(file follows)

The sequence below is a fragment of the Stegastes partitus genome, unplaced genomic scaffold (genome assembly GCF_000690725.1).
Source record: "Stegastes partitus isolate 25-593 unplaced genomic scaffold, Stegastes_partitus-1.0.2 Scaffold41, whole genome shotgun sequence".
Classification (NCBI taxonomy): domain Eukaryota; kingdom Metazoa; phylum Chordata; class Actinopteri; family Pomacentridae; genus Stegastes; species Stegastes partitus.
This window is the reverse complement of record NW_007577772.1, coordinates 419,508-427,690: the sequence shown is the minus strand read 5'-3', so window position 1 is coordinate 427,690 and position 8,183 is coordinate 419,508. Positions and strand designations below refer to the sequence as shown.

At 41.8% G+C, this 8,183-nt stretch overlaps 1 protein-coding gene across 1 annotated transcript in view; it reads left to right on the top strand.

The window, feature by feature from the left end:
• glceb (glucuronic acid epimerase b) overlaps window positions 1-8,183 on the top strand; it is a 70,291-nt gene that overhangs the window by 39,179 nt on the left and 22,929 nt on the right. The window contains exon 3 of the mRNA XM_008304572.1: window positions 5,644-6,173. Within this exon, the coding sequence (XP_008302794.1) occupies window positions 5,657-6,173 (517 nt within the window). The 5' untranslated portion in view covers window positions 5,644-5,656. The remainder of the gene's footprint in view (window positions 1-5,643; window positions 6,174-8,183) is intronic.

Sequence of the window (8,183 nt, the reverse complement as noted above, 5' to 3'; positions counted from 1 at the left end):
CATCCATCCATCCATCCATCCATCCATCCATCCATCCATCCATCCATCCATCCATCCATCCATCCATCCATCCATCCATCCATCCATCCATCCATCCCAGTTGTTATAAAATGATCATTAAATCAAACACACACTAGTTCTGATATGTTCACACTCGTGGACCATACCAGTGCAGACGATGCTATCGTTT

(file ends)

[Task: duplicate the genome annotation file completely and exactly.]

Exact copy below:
The sequence below is a fragment of the Stegastes partitus genome, unplaced genomic scaffold (genome assembly GCF_000690725.1).
Source record: "Stegastes partitus isolate 25-593 unplaced genomic scaffold, Stegastes_partitus-1.0.2 Scaffold41, whole genome shotgun sequence".
Classification (NCBI taxonomy): domain Eukaryota; kingdom Metazoa; phylum Chordata; class Actinopteri; family Pomacentridae; genus Stegastes; species Stegastes partitus.
This window is the reverse complement of record NW_007577772.1, coordinates 419,508-427,690: the sequence shown is the minus strand read 5'-3', so window position 1 is coordinate 427,690 and position 8,183 is coordinate 419,508. Positions and strand designations below refer to the sequence as shown.

At 41.8% G+C, this 8,183-nt stretch overlaps 1 protein-coding gene across 1 annotated transcript in view; it reads left to right on the top strand.

The window, feature by feature from the left end:
• glceb (glucuronic acid epimerase b) overlaps window positions 1-8,183 on the top strand; it is a 70,291-nt gene that overhangs the window by 39,179 nt on the left and 22,929 nt on the right. The window contains exon 3 of the mRNA XM_008304572.1: window positions 5,644-6,173. Within this exon, the coding sequence (XP_008302794.1) occupies window positions 5,657-6,173 (517 nt within the window). The 5' untranslated portion in view covers window positions 5,644-5,656. The remainder of the gene's footprint in view (window positions 1-5,643; window positions 6,174-8,183) is intronic.

Sequence of the window (8,183 nt, the reverse complement as noted above, 5' to 3'; positions counted from 1 at the left end):
CATCCATCCATCCATCCATCCATCCATCCATCCATCCATCCATCCATCCATCCATCCATCCATCCATCCATCCATCCATCCATCCATCCATCCATCCCAGTTGTTATAAAATGATCATTAAATCAAACACACACTAGTTCTGATATGTTCACACTCGTGGACCATACCAGTGCAGACGATGCTATCGTTT